Mythbusters: The gunpowder fallacy

Mythbusters: The gunpowder fallacy

Uncovering the true origins of spirit 'proof'

Mythbusters | 11 Sep 2023 | Issue 193 | By Chris Middleton

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In the 17th century, distilled spirits production grew as consumption soared. Governments needed reliable instruments to gauge alcoholic strength, as liquor taxes became a major source of treasury revenue.

Since 1350, imported wine to England had been taxed by the cask, disproportionately rewarding larger-capacity tuns and pipes over smaller hogsheads or tierces. By the late 16th century, Royal gaugers measured the liquid volume of wine and beer in different casks using complicated mathematical formulas predicated on their cylindrical shapes, capacities, and fluid contents. As the demand and trade expanded, better diagnostic methods to measure the alcoholic strength of spirits, notably brandy, became revenue prerequisites. Distilled spirits can contain more than 10 times the alcohol of beer and four times that of wine. Measuring proof was either by alcohol’s liquid volume or density – ethanol’s specific gravity, being less dense than water.


The Dutch were European leaders in distillation and pioneers in the early French brandy industry, founding businesses in the Loire Valley and Charente-Maritime region. They introduced the term alcoholic proof, ‘preuve de Holland’ or ‘Holland proof’, in the 16th century; in Germany, ‘die Hollandische Probe’, and ‘Holandas’ in Spain. Holland proof equated to roughly 50% ABV. By 1583, all states in Holland taxed ‘all fired wines’ by Holland proof for korenwijn made from grain and brandywijn, formally grape based, remaining a trade term into the 19th century.


Shaking a glass phial or flask by the Holland proof method caused bubbles to form, where their size and duration indicated strength. Bubbles are caused when ethanol molecules pack closer than water with surfactants such as fusel oils, esters, aldehydes, and proteins. It was called the bubble or bead method from the mid-16th century in Britain. The Distiller of London, written in 1638 by Theodore de Mayerne, was the first reference in English to ‘strong proofe spirit’; 58 years later, ‘phyal proof’ became British law. Holland proof was unreliable as additives such as sugar and acid obstructed the bubble effect, distorting alcoholic strength. Additives also affected modern hydrometer readings of specific gravity, misrepresenting the alcoholic strength and falsifying data for customs duty. In the 20th century, obscuration required laboratories to test imported whisky for caramel content added for imitation colouring.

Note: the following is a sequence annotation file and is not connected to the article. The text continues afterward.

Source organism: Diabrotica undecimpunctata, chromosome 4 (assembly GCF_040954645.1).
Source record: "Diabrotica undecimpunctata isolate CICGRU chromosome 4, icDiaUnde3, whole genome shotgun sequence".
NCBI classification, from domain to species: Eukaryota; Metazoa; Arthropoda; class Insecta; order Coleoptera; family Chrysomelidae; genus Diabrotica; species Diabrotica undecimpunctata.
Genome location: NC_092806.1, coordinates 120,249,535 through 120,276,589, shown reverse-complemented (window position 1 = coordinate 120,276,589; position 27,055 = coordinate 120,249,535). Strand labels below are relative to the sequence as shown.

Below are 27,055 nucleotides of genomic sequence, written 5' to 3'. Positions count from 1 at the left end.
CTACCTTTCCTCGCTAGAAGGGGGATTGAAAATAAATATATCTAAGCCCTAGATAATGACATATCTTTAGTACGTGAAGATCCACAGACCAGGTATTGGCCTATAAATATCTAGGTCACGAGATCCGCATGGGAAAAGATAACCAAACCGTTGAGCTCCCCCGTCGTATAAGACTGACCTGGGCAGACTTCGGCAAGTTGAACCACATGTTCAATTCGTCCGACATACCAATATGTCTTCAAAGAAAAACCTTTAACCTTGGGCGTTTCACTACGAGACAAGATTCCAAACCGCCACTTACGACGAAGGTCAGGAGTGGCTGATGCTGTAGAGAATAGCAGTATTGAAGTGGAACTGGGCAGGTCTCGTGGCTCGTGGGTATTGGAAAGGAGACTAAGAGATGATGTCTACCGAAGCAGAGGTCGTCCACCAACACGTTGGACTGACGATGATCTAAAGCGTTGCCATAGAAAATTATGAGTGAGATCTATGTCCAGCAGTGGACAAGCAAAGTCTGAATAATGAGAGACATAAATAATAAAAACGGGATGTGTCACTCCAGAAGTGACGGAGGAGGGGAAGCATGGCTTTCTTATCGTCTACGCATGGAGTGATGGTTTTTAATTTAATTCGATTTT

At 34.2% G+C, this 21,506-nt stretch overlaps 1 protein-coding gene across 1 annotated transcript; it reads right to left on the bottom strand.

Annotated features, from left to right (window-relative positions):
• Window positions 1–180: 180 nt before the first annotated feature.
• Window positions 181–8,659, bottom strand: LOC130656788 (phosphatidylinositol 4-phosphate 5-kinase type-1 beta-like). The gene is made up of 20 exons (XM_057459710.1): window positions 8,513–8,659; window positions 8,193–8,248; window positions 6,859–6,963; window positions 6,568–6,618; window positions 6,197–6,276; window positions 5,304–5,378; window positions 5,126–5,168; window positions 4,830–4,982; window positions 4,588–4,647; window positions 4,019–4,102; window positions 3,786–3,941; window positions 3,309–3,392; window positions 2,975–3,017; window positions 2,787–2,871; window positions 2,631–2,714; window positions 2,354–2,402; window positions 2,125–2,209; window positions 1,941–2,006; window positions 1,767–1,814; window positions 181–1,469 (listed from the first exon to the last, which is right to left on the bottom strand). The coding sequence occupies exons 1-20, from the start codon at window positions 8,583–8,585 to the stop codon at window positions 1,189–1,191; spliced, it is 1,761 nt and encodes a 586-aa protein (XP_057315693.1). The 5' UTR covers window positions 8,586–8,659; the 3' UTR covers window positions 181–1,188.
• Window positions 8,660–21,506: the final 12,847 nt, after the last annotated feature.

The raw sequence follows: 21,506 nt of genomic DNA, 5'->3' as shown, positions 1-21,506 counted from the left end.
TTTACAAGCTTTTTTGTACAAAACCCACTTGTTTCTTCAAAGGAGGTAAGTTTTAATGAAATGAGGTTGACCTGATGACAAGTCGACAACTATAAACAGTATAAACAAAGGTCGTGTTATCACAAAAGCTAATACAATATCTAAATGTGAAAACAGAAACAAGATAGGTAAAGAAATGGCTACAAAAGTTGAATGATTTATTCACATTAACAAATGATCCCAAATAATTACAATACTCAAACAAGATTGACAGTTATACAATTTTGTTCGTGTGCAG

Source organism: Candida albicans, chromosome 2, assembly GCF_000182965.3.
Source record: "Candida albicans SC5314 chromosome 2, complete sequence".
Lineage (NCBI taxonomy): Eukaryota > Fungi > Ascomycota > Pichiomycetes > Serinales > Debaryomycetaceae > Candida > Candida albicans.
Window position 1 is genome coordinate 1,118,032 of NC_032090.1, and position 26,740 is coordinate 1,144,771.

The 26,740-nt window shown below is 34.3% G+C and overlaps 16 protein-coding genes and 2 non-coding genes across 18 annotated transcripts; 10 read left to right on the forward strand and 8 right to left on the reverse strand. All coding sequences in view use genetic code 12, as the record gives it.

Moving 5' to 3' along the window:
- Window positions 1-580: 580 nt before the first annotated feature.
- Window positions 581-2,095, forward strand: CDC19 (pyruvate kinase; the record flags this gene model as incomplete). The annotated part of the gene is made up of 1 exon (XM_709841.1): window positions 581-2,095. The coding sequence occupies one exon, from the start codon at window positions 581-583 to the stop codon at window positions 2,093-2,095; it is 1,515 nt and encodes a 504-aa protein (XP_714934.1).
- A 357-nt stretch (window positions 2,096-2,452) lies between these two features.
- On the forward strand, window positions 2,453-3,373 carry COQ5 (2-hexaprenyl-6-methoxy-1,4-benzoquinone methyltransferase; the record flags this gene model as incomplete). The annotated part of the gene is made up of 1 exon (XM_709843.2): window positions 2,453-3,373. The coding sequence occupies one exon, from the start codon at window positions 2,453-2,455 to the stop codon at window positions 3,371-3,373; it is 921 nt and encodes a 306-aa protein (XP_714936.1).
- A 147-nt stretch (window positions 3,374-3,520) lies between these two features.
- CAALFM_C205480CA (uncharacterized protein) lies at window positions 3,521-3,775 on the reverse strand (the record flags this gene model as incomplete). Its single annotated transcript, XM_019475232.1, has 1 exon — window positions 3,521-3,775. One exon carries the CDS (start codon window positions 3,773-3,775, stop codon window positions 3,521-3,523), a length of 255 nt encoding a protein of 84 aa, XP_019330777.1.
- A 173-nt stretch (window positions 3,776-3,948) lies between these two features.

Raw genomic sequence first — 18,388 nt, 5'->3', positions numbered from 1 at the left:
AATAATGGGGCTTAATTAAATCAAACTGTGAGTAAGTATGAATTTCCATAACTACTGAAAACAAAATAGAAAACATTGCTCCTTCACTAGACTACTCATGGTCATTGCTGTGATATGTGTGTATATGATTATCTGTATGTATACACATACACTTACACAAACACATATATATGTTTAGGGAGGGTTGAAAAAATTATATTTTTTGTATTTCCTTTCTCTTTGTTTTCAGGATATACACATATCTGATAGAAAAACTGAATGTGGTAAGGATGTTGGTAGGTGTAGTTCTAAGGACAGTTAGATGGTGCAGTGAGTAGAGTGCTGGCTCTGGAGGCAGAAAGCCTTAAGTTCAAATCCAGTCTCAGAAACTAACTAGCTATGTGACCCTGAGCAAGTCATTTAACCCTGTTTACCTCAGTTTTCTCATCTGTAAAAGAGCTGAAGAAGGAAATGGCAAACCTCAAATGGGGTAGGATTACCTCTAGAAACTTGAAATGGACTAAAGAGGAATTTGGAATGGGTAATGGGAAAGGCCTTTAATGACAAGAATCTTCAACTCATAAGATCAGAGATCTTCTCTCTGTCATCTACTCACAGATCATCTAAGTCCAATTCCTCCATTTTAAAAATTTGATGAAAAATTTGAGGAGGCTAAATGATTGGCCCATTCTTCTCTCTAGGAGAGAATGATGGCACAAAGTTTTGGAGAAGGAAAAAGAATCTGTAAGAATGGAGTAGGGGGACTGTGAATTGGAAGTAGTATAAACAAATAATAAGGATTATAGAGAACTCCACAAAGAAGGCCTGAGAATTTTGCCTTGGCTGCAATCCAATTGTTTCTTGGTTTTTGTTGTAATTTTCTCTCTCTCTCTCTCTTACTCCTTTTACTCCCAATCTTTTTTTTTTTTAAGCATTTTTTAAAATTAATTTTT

In Italy, philosopher-technicians followed Galileo Galilei’s 1603 equilibrium of fluids experiments based on the Archimedes principle. Dropping hollow glass spheres, calibrated with specific weights, into a sealed glass tube allowed them to float to their density level. When England’s first duties on distilled spirits passed in 1643, gaugers needed superior instruments for measurement. Enter Robert Boyle, who manufactured mathematical balls in the 1660s, steering Britain towards specific gravity. This was followed by John Clarke’s improved hydrometer, adopted by government act in 1787 and replaced with Bartholomew Sikes’s instrument in 1818. It was not until 1980, after Britain had joined the European Union (then the European Economic Community), that % alcohol by volume become the standard measure. The Scots broke rank, instead using calibrated spirit beads similar to the Italian and Boyle spheres. Alexander Wilson manufactured glass eggs or philosophical beads in 1757. An Italian immigrant to Glasgow, Angelo Lovi, later manufactured Lovi beads, as did other Glasgow instrument makers including John Brown (gravity beads), John Corte (hydrostatic beads), and Anthony Galletti (spirit beads).


The Spanish dropped oil into liquor to observe its buoyancy. However, oil proved as unreliable and fallacious as gunpowder due to black powder often having chemical disparities in the mixtures and moisture absorbency making combustion variable. Not all spirits were distilled or casked to flammable proof, making the ignition test impractical. The Royal Navy never employed gunpowder proofing; instead, it sufficed in modern quixotic fiction for pirates and smugglers. 

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